This is part of my Summer Reads 2018 series where I’ll be reviewing a series of “not just cookbooks”.
Not able to take a trip this summer? I’ve got just the book for you! Jan Wong’s Apron Strings: Navigating Food and Family in France, Italy, and China is a perfect book for armchair travellers who love food (that’s all of us, right?). Taking us on sabbatical with her (and her 22 year-old son), Jan explores home cooking in each country – living, cooking and eating with locals for an incomparable culinary education.
From the publisher
Jan Wong knows food is better when shared, so when she set out to write a book about home cooking in France, Italy, and China, she asked her 22-year-old son, Sam, to join her. While he wasn’t keen on spending excessive time with his mom, he dreamed of becoming a chef. Ultimately, it was an opportunity he couldn’t pass up.
On their journey, Jan and Sam live and cook with locals, seeing first-hand how globalization is changing food, families, and cultures. In southeast France, they move in with a family sheltering undocumented migrants. From Bernadette, the housekeeper, they learn classic French family fare such as blanquette de veau. In a hamlet in the heart of Italy’s Slow Food country, the villagers teach them without fuss or fanfare how to make authentic spaghetti alle vongole and a proper risotto with leeks. In Shanghai, they home-cook firecracker chicken and scallion pancakes with the nouveaux riches and their migrant maids, who comprise one of the biggest demographic shift in world history. Along the way, mother and son explore their sometimes-fraught relationship, uniting — and occasionally clashing — over their mutual love of cooking.
A memoir about family, an exploration of the globalization of food cultures, and a meditation on the complicated relationships between mothers and sons, Apron Strings is complex, unpredictable, and unexpectedly hilarious.
At first glance, this has a lot going on – food, family, culture, politics, social commentary, in three different countries with a host of characters, plus there are recipes too – and for a less talented writer, this might have been a challenge to weave into a cohesive story. But Jan manages this beautifully, starting with a helpful “cheat sheet” listing all the people who appear in each section, their ages and their relationships with each other. I personally didn’t find I needed this but I appreciated the thought.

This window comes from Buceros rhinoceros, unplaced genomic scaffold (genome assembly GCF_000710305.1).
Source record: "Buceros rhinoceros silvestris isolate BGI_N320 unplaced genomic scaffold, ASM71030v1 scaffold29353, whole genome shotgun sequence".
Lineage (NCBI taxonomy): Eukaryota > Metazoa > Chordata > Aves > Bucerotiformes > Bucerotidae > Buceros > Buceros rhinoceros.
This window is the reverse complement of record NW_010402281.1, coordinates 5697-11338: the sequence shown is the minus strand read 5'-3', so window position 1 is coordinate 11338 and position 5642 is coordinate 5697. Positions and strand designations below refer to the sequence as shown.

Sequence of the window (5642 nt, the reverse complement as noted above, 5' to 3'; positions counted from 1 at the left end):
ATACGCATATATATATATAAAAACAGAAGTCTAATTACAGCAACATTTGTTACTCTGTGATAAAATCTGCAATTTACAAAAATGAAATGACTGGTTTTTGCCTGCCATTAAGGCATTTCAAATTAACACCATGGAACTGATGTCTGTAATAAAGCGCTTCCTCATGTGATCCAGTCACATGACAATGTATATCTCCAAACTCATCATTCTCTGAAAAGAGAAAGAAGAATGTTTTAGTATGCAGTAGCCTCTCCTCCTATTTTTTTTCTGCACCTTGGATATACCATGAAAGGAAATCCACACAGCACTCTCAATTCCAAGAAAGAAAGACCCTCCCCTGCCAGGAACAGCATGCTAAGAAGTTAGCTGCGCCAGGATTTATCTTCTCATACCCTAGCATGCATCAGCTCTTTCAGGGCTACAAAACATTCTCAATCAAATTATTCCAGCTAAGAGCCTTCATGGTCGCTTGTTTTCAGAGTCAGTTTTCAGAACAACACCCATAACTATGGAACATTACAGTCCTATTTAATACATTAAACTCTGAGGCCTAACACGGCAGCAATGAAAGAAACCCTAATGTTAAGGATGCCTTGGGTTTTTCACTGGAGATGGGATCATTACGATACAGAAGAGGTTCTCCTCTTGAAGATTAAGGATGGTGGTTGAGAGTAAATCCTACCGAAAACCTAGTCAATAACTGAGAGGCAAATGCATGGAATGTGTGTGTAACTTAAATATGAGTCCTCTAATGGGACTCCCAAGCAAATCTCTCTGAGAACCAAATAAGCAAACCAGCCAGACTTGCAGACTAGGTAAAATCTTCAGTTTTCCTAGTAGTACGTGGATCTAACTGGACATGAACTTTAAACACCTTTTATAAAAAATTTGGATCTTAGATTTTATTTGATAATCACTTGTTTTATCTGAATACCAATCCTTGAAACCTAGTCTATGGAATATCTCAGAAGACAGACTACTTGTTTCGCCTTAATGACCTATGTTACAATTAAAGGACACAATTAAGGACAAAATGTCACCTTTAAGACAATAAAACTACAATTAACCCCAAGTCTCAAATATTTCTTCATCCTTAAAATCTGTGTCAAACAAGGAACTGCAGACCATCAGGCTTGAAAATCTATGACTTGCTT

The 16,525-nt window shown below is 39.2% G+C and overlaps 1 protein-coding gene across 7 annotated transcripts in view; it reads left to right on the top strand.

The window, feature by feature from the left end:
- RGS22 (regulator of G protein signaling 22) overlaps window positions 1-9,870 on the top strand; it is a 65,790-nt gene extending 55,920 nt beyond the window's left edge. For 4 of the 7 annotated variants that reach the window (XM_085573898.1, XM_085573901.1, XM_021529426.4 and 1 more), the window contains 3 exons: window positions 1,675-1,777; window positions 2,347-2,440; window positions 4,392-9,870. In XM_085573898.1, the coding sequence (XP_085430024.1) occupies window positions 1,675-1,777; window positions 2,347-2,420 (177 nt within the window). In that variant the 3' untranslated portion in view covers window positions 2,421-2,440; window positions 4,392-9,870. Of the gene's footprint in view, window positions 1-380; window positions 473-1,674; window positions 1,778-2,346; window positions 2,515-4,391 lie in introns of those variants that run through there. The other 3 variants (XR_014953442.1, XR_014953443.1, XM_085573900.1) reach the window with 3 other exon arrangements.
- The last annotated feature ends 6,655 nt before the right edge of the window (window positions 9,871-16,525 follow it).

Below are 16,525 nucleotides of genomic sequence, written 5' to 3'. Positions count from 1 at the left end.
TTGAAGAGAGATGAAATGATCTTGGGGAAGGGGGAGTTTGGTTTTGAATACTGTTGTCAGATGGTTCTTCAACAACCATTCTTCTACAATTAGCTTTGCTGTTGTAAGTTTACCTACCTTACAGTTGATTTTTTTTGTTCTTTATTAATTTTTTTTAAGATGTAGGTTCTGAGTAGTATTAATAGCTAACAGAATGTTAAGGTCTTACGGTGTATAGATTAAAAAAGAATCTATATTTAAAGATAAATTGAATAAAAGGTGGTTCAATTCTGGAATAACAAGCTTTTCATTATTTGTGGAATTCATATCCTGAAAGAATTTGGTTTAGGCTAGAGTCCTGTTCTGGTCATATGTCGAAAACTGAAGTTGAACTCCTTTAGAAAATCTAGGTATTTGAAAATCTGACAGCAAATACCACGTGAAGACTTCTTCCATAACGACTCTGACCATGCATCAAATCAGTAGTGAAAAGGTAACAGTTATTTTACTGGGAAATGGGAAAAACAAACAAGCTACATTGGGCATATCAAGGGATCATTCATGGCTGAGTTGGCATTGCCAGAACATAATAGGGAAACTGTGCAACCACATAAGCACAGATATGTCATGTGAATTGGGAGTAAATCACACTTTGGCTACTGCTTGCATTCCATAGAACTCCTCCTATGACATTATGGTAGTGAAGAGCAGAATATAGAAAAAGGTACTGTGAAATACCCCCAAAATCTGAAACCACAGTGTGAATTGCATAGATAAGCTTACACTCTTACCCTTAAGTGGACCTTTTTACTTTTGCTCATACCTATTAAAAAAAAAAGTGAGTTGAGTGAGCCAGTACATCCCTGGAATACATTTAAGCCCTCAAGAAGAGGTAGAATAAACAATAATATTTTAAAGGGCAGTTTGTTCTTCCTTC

What I really liked is that even though each country section is its own story, within these, the chapters are like a collection of short stories, meaning that if, like me, you can’t read for a long time (if you’re commuting, for example), the chapters stand alone so you can read a little bit at a time (this is how I read it and perhaps it was a factor in not needing the “character guide”…).
The book is a wonderful insight into how regular folk eat – Jan and Sam spend time with a variety of “host families”, their friends and relatives (and sometimes with butchers and professional chefs !) with a simple request: “Show us what you eat and how you make it“. The addition of Sam to the research project wasn’t always a sure bet; he kind of had to be talked into it – being 22 and all, not sure he wanted to spend all that time with his mum but with a sincere interest in cooking and potentially wanting to become a chef if seemed like it would be wrong NOT to join her. In the end, Sam turns out to be a valuable addition and he is often the one getting his hands dirty cooking (and cleaning) while Jan takes meticulous notes. I can tell she’s an excellent note taker from the detail in the book. Having attended many cooking classes and attempted to document them with notes and photos and never being quite successful, I appreciated all the details, especially with respect to preparing the various dishes they learn. Jan obviously asked a lot of questions and was very thorough in her writeups of both how to make the dishes as well as the family and personal dynamics at play. As someone who loves to cook and learn, this was SUCH an interesting read for me and it will be an eye opening read for anyone who loves food and travel.
You’ll learn the secrets of classic dishes (sssh – French home cooks sometimes use Knorr stock cubes and Italians don’t all make their own fresh pasta!) and get an insider’s view of today’s society in each country they visit. They stay/ cook with a few different families in each country so they see a variety of lifestyles and are fully immersed in the day-to-day routines of those people. There’s no better “immersion” than this! In China, there is less variety as they only stay with “nouveaux riche” families (where the husbands have made a fortune in China’s new economy and the wives and children live such decadent lives it’s kind of hard to believe) and learn how to cook from their live-in servants (who are immigrants). I found this part of the book both fascinating and a little uncomfortable, if I’m being honest (the class system is alive and well in China). Overall, the book is a really interesting look at how how each culture views food, cooking and eating (and the rituals surrounding mealtimes).
If you’re hungry for travel but can’t get away, this should be at the top of your “must-read” list. Not only is it a great armchair read, you’ll learn some classic recipes from France, Italy and China, made do-able for you thanks to Jan and Sam.
Please note: This post contains product links from Amazon and The Book Depository which are affiliate links, meaning if you click over and purchase something, I will receive a very small percentage of the purchase price (at no extra cost to you). Thank you in advance!
Disclosure: I received a digital copy of Apron Strings from the publisher. I was not required to review this book, nor am I receiving compensation for doing do. All opinions my own.
MY BOOK! In the French kitchen with kids releases July 31, 2018! Click here for pre-order details!